• Watch Frontline’s The Retirement Gamble to learn more about managed funds and how much they can cost you over time (real info begins at 20m).
  • If you’re looking for one stop shopping, look at Vanguard’s targeted funds that automatically re-adjust based on your age.

Fund I Own:

  • VTSMX / ↑22% / vanguard total stock market index / a little bit of every stock out there

Over the long term (since 2005) I’ve had an excellent return on my investments … even though in 2008 all my gains were lost and I was in the negative. My money did the work for me!

If you want to skip all the research and just get started, do this:

  1. Open a Roth IRA with an online brokerage (use Vanguard for this example)
  2. Set up an automatic monthly contribution of $458 ($5,500 ÷ 12 mo)
  3. Once you have $1000 in your account, buy into the Vanguard Target Fund based on your age
  4. Make it so your monthly contribution automatically buys more of that fund
  5. Let it ride

… This way, it’ll buy when the market is high and low, which is called “cost-averaging.” If you do just this, and only this, for the next 30 years and the market averages 10% you will have $904,059. Behold the power of compound interest!

Spend a day, or a few hours a day, until you get your money in order. Even if you can’t afford $458 / mo right now (I can’t), get something invested.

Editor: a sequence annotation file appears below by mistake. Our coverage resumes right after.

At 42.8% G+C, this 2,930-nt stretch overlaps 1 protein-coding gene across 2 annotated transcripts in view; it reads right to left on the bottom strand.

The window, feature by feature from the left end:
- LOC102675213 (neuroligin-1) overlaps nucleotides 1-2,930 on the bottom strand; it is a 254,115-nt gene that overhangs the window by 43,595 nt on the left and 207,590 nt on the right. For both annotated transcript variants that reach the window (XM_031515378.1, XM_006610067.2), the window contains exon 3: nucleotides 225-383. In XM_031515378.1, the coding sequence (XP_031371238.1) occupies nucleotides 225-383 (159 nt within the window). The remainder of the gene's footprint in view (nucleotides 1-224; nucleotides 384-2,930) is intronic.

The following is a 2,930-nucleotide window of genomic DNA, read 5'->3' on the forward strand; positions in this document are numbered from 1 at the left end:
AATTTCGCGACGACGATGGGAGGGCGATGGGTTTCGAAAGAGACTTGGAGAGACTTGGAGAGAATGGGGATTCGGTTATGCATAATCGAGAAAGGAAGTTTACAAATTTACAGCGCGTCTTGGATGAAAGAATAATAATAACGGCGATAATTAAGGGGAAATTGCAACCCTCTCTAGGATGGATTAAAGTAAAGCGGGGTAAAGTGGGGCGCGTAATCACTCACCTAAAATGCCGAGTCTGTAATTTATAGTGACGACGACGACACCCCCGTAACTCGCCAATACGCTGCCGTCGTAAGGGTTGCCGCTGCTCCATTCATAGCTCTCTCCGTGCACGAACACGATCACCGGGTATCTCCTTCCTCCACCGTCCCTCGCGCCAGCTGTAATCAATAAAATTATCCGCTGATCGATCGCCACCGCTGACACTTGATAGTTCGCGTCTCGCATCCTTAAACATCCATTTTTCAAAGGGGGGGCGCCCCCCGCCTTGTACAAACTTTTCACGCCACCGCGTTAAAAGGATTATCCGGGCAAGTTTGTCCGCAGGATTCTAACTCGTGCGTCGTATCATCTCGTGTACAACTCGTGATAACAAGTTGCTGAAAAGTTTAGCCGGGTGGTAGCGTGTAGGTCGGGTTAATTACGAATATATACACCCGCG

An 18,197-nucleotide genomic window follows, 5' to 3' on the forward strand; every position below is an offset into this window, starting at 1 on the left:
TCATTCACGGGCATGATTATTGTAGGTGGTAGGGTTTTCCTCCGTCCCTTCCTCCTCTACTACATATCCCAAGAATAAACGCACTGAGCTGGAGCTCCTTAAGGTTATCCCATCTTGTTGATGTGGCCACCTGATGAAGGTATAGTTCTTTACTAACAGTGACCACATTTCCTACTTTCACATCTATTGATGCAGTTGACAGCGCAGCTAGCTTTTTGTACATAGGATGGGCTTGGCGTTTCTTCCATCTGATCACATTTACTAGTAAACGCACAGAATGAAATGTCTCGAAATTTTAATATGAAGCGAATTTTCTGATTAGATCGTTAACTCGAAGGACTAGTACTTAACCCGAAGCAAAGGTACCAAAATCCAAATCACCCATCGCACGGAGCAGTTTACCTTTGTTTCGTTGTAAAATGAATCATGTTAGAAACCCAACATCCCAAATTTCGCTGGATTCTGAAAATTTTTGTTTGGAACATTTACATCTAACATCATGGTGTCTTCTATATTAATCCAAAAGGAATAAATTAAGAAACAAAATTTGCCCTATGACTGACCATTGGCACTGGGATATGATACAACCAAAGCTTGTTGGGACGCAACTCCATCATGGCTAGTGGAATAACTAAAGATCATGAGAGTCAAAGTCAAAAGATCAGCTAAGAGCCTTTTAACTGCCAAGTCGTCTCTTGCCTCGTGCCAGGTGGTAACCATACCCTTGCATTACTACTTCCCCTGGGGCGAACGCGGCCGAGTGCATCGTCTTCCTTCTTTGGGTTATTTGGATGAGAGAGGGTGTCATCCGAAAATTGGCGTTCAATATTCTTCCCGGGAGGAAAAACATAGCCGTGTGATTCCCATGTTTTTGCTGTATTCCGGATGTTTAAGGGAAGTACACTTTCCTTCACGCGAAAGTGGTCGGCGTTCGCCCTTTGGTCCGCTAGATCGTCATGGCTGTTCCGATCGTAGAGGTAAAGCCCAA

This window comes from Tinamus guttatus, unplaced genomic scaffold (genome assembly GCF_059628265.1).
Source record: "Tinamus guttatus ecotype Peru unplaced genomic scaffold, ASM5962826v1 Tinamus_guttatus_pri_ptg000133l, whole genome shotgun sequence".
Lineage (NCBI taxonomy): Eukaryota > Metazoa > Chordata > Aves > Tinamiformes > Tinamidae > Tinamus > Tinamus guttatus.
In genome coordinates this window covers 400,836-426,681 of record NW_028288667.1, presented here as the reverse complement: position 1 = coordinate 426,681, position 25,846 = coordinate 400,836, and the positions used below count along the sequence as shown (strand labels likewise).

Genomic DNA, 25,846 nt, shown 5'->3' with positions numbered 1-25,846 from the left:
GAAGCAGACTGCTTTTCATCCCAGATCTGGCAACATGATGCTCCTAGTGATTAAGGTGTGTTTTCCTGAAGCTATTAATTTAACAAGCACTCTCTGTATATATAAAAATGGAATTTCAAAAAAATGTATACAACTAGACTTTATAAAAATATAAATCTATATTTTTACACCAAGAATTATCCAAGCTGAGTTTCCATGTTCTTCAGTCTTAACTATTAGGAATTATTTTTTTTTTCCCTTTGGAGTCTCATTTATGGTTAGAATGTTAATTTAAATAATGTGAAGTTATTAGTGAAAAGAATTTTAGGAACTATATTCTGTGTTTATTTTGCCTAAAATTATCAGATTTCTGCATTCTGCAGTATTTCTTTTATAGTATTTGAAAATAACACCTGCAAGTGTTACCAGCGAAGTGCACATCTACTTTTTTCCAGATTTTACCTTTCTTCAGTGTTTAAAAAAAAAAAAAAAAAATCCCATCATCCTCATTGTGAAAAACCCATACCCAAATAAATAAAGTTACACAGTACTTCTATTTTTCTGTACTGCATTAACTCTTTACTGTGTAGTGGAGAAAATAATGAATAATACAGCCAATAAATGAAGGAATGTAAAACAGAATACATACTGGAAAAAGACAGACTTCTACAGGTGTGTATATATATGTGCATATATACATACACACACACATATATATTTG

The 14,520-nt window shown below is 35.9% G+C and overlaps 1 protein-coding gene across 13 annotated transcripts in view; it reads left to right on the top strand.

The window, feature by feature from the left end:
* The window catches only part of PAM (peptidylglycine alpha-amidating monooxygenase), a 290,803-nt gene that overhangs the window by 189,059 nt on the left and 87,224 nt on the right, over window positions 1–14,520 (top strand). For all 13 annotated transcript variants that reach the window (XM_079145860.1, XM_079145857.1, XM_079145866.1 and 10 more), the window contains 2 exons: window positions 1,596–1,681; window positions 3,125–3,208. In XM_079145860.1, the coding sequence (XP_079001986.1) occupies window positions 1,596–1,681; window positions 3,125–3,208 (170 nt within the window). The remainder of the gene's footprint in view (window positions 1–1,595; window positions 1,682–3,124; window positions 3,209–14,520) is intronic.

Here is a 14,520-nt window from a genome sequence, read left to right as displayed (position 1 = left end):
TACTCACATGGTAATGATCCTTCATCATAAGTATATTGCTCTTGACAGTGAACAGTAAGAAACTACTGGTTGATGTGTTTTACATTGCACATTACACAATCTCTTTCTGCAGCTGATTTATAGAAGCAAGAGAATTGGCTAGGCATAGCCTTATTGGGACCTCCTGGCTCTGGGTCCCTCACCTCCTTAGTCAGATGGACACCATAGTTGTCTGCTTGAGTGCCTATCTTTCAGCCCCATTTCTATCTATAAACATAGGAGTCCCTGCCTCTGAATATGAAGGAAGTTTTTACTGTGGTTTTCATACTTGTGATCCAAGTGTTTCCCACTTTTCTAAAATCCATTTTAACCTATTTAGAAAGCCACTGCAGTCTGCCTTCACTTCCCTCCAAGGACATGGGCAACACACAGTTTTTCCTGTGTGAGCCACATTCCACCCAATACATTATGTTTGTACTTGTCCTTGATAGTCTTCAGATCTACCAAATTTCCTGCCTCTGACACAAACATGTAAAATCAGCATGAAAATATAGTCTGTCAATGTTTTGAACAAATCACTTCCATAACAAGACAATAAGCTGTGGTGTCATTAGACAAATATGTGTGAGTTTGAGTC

And generally — remember, your income is your strongest wealth-building tool. Make it a priority to live on less than you make.


Esha and pals threw a big NYE party upstate. The theme was #hallowthanksmaseve — all four holidays in two hours. We all survived.

I don’t have any new resolutions, just old ones that are carrying over into the next year.

Yesterday I noticed the theme for the FEAST site was borked, so I switched to WP’s 2014 theme. It was time to “shut it down” and make it clear we’re no longer hosting FEASTs.


It’s almost Christmas!

Favorite Apps
Google Now
I’m most delighted by Moves and Now — they’re passive and collect / present relevant information. I don’t have to push any buttons…a UX miracle.

Google Keep
Google Keep syncs my lists between computer and phone. I think of it for throwaway notes and info: grocery lists, daily to-do, thoughts, etc.

I’m currently on the search for a tagging / file system for links, text and pics. First it was delicious, then I migrated to gimmebar … which I like, but doesn’t always work like it should. I just don’t know. People swear by Evernote, it seems bloated and I don’t have the patience to figure it out. I just do not know.

Best Mobile Game
Badland $3.99
I was looking for something “atmospheric” and kind of weird. This was it, and I played the whole game. When I’d play for an hour before sleeping, I’d feel dizzy when I closed my eyes.

The game thing got started when I installed Candy Crush after seeing so many ppl playing it on the subway. I uninstalled because I couldn’t stop playing it. It was so dumb and frustrating.

After seeing kids dressed up in pixelated costumes at halloween, and overhearing more than a few kids (and geeky adults) talk about Minecraft, I checked out a documentary about it. The movie is about building a business, and kind of about the background of the game. They make a lot of money. Seems like they’ve merged SaaS and gaming? I installed the game and it made my computer run hot. Which worried me — is the game more powerful than all the fancy graphic software I run?

I’m not into gaming any more.

Based on a recc from Bob Odenkirk I watched The Royle Family. I suspect it’s an acquired taste. Tasted good to me.

We’re watching The Wire again! It’s my third time, and Esha’s first.